- Defending Products Liability Cases: State or Federal Court?
- October 6, 2011 | Author: Kevin M. Reynolds
- Law Firm: Whitfield & Eddy, P.L.C. - Des Moines Office
In some products cases a lawsuit originally filed in state court can be removed to federal court. This is permitted under 28 USC §1332 where the parties are citizens of different states and there is more than $75,000 in controversy. Many products liability cases are removed from state to federal court for strategic reasons. Federal court can be a better option for a product manufacturer, wholesaler, distributor or retailer, as the standards for the admissibility of expert witness testimony are more stringent in the 8th Circuit and under the U. S. Supreme Court decision of Daubert v. Merrell Dow Pharmaceuticals, 509 U. S. 579 (1993). Since products cases often involve complex or technical issues that can develop into a “battle of experts,” if a plaintiff’s expert’s testimony can be excluded from evidence by a strict application of the Daubert(and the recently-amended Federal Rule of Evidence 702) standards, it may be possible to obtain a summary dismissal of the case. The W & E Products Liability Practice Group has extensive federal court experience in products matters, and we have conducted evidentiary Daubert hearings to significantly limit (or exclude altogether) expert testimony in products cases based on junk science.
Sometimes a plaintiff will join non-diverse parties to the suit as a procedural tactic to prevent the case from being removed from state to federal court by the defendant. However, in some instances the defense can argue “fraudulent joinder,” get the non-diverse party dismissed from the case, and thereafter remove the remaining action to federal court.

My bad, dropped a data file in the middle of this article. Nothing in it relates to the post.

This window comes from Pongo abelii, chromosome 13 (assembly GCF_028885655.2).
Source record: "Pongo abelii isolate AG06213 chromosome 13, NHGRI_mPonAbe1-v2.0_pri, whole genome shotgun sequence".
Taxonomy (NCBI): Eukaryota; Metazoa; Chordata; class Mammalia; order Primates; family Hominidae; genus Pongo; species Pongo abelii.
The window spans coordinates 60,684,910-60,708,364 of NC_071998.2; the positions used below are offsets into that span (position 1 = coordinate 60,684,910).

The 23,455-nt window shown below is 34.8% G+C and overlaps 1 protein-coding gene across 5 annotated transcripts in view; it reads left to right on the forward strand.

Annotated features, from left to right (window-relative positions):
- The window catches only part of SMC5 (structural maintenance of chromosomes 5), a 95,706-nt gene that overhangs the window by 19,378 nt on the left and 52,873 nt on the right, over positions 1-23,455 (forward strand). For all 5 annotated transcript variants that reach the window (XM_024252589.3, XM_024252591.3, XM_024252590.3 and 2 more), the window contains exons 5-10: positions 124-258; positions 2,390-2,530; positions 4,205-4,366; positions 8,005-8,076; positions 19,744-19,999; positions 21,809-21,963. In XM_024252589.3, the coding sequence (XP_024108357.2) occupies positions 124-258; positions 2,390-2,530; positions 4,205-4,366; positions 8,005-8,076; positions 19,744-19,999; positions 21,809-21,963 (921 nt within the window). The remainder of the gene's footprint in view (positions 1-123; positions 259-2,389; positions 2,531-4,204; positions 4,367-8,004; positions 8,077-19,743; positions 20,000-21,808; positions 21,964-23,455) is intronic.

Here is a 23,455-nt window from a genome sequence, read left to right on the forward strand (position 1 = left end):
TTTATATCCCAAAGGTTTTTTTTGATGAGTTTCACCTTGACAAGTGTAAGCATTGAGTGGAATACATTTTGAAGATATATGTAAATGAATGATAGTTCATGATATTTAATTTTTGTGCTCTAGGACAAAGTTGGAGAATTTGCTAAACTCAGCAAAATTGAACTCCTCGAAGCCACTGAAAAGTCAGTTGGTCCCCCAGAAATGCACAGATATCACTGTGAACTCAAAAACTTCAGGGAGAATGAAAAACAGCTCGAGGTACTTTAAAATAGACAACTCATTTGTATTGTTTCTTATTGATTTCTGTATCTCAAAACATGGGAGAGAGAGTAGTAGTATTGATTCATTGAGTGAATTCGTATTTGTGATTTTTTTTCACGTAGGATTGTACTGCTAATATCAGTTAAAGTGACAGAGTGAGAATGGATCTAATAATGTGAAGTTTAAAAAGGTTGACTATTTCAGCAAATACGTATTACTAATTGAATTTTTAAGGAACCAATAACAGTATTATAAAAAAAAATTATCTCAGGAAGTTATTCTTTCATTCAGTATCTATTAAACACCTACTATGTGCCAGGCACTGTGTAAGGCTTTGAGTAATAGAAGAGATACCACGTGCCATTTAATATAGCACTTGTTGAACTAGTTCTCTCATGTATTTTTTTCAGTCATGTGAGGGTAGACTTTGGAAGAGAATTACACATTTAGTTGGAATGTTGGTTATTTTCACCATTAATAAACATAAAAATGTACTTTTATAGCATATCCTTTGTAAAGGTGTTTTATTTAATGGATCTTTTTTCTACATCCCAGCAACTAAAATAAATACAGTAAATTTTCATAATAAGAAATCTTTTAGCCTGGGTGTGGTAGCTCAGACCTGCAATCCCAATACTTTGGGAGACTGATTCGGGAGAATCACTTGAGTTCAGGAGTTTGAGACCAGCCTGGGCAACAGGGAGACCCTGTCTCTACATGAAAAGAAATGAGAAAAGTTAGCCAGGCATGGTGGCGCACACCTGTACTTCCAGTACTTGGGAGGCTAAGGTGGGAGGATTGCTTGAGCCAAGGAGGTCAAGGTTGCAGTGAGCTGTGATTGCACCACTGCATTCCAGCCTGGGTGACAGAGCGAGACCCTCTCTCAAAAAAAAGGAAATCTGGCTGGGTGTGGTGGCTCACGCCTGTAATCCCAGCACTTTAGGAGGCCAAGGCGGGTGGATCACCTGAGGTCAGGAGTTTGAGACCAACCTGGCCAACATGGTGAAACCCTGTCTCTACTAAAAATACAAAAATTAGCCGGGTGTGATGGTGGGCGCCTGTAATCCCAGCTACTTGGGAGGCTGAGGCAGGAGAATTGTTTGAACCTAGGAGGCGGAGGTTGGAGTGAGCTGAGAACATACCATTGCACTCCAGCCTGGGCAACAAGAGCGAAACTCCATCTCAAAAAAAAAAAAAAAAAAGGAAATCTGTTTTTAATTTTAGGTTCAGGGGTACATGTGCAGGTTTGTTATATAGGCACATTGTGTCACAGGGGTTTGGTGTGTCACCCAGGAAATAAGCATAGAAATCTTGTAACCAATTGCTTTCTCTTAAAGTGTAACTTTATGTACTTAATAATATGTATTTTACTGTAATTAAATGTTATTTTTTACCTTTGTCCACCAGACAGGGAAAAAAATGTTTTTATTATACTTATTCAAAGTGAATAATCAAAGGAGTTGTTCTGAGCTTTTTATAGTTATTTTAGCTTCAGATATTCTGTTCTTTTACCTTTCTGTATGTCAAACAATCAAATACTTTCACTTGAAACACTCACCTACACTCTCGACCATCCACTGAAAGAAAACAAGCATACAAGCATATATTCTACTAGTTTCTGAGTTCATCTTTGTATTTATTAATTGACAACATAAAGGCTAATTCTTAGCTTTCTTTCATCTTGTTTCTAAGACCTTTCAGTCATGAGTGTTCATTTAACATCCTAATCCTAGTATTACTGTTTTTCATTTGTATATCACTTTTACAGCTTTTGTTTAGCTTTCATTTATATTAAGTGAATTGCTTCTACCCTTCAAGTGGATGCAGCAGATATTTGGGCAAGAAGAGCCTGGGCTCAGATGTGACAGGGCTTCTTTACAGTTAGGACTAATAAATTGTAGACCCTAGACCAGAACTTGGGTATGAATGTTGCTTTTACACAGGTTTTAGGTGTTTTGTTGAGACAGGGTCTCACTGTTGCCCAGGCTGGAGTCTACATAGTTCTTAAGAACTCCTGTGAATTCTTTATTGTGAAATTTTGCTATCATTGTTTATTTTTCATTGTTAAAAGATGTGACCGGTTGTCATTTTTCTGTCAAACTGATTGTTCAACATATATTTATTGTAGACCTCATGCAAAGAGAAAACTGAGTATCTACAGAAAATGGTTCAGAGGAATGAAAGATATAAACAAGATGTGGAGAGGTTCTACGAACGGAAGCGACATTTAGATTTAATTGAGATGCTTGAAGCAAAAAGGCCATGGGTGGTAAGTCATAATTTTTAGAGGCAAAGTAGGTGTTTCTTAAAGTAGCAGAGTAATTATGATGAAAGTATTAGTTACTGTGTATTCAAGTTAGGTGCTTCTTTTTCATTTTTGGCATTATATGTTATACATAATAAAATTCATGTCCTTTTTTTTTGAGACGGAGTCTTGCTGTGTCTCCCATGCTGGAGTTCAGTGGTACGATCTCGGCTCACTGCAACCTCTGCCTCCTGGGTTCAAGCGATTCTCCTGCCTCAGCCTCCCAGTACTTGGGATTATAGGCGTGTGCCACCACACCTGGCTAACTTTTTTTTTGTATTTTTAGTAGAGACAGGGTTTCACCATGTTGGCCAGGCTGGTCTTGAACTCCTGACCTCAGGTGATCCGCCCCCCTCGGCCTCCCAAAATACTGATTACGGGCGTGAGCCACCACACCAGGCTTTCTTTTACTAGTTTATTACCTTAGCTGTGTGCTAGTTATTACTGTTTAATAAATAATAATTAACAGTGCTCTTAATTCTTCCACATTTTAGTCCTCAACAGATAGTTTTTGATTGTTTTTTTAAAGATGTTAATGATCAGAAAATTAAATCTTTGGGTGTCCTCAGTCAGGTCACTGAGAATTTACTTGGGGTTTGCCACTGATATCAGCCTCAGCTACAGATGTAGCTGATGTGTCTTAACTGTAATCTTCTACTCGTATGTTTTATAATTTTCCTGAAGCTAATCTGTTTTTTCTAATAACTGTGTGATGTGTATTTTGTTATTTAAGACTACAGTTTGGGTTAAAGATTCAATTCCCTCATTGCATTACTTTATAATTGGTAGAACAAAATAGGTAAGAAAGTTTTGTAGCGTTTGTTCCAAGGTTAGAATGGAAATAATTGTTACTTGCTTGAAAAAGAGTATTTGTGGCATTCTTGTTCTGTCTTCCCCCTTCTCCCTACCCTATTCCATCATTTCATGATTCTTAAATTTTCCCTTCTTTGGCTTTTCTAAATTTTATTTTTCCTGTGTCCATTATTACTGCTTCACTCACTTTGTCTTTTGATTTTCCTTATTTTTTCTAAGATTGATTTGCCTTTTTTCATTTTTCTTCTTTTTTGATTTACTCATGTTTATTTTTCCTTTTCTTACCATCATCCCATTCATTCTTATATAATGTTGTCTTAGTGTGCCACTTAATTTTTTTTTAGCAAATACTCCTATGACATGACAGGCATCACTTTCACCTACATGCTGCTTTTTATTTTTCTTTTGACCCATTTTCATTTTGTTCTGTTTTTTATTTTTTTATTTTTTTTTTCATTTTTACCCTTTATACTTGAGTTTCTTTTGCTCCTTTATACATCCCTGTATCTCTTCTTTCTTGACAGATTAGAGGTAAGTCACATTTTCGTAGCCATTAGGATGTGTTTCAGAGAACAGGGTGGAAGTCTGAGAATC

Under 28 USC §1446(b) if a case involves non-diverse parties, but becomes removable within one year after commencement of the action, for example, if a non-diverse party is dismissed from the case, then the matter may be removed to federal court at that time.
Another potential advantage to federal court for a product manufacturer is that potential jurors are chosen from the entire federal district, which includes several counties and many rural areas of Iowa. This can mean that the jurors chosen the try the case in federal court may be somewhat more conservative, both with respect to liability and damages, than jurors in a state court case venued in Polk County, Iowa, for example, which is an urban area with a population of approximately 500,000. This can be an important factor in products cases, where the injuries or potential damages are often quite severe.